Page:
Welcome to the Scrapbook History website and blog. Here you’ll find materials on how ordinary (and extraordinary) people took media into their lives over a hundred years ago, through their scrapbooks. The site supplements my book, Writing with Scissors: American Scrapbooks from the Civil War to the Harlem Renaissance. I hope you’ll comment and contribute.
Heading off to Pittsburgh tomorrow to give two talks at U Pitt, before joining the Nineteenth Century Women Writers Study Group for our discussion on 19th and early 20th century women journalists: Nellie Bly! Sui Sin Far! Miriam Michaelson! Elizabeth Jordan! Sarah Winnamucca! and more — the other side of the newspaper, finally: not the clippers but the writers. Jean Lutes had a very difficult time choosing readings, because there was so much good material.
Wednesday I’ll be speaking in the English Department and Humanities Center on “Cut-and-Paste Pedagogy: Hand, Scissors, Pen, Scrapbook.” Looking forward to talking about that project with people who know a lot about 19c textbooks, like Jean Ferguson Carr and Steve Carr.
Thursday, Ron and Mary Zboray have invited me to speak at the Popular Print Working Group. My talk there is on Hidden Histories: African American and Women’s Rights Scrapbooks. I haven’t seen Ron and Mary since Writing with Scissors came out, and I’m sure they’ll have a lot to tell me about scrapbooks they saw in their years of digging in diaries. With Emma Goldman on the website looking over the proceedings!
Google is using Frederick Douglass’s image for one of their doodles, or special logos of
the day, for the first day of Black History Month. They probably don’t know that he participated in the 19th century’s mode of organizing information. Yes, Frederick Douglass made scrapbooks. You can read some online at the Library of Congress’s American Memory Collection. And one linked here, pasted into a Bureau of Indian Affairs report. (Like many scrapbook makers, he repurposed other books for his scrapbooks.
While it’s framed as advice to present-day scrapbookers on what not to use or paste in (cellophane tape, glitter, materials that attract insects and much more). It makes me wonder why the many 19th century scrapbooks I’ve seen that used flour paste as an adhesive weren’t thoroughly nibbled by mice. Mucilage, on the other hand (other brush?), sometimes resulted in clippings too discolored to read, and there was some 19th century scrapbook-making advice against using it. No one mentioned rocks, though.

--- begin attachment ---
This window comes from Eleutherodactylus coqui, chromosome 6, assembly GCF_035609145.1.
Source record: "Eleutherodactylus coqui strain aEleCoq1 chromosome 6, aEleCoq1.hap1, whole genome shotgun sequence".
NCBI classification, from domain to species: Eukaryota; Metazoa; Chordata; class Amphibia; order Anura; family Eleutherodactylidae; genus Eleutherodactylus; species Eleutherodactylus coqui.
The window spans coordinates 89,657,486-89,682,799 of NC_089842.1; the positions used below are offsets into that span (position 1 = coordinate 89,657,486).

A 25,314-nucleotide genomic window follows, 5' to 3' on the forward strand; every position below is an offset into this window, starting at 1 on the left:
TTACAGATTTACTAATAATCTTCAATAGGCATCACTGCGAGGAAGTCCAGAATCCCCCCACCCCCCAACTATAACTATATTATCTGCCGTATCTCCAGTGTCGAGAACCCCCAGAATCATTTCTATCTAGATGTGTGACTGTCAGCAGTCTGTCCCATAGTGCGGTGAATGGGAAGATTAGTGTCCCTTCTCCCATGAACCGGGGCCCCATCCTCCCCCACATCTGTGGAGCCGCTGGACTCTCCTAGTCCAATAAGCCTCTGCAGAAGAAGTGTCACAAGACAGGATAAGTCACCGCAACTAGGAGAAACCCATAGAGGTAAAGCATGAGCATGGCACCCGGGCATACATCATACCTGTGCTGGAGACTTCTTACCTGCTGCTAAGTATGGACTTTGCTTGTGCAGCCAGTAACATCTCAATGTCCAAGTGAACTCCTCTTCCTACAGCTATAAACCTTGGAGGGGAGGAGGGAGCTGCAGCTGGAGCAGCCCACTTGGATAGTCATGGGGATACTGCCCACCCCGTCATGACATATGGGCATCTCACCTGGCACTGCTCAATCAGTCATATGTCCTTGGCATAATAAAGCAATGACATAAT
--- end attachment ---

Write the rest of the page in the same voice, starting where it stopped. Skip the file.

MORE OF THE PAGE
Monmouth used the cover of the odd crowd-sourced anthology, Heart Throbs: The Old Scrapbook. The editor asked newspaper readers to send in their favorite poems, etc., with the idea that they were tucked away inside scrapbooks. The white-haired scrapbook
user is a figure of wisdom, while scrapbook makers are usually shown as young people, storing up wisdom to use later. The talk is Thursday, Nov. 12.
Monmouth’s great title for their series on print culture, Ink and Electricity, is a reminder of how our perceptions of media are shaped by the technology of the moment. For 19th century scrapbook makers, scrapbooks were a new technology — as were the 1890s file folders and vertical files, that eventually displaced a swath of newspaper clipping scrapbook making. I’ll be speaking on how 19th century activists repurposed media in their scrapbooks. 6-7:30, Wilson Hall, Room 104. Arrive early for refreshments. Thanks to Kristin Bluemel for arranging this.
I had just taught a class on Fanny Fern’s Ruth Hall where I showed the students some of the charming cartoons about “scissorizing” — Fanny Fern’s word for the 19th century practice of copying from one newspaper or magazine to another, without pay — when Lori Harrison-Kahan sent me the poster for my talk, “Activists Repurpose Media: 19th Century Scrapbooks” at Boston College Thursday, October 15, 4:30. The poster uses one of the great “scissorizing” cartoons. This gives out 21st century use of the term “the cloud” new meaning. This editor seems to be receiving his “siftings” from on high — and bringing his readers the good grain, not the chaff.
Some of the cartoons were more hostile — it makes me wonder about how the cartoonists felt about those snipping editors. After all, cartoonists had to produce original material in an era before easy photographic reproduction. Take a look at “Involution of an Editor,” from the humor magazine Life.
I wasn’t planning to look at scrapbooks in Ohio State University’s Special Collections when
I go this week to give a talk on scrapbooks on Thursday, October 1, and lead a graduate seminar in the English Department on archives on Friday. But I couldn’t resist looking in the catalog, and found that they have a scrapbook where poetry and vignettes are pasted into an 1866 McGuffey’s Fifth Eclectic Reader! A scrapbook anthology on top of a school anthology!
I remembered that in Julia Colman’s 1873 article “Among the
Scrap Books,” a shocked visitor finds a family “using up good printed books!” to make scrapbooks. The mother presiding over the scissorizing explains, “There is nothing in them that we want, and so we propose putting in something, rather than have them stand idle. … Some of them are old school-books, not much worn, but out of date.” I always assumed she meant geography books or science books, not readers. Perhaps this McGufffey’s was simply out of date for the family that owned it, with no more schoolchildren. I may have to see it.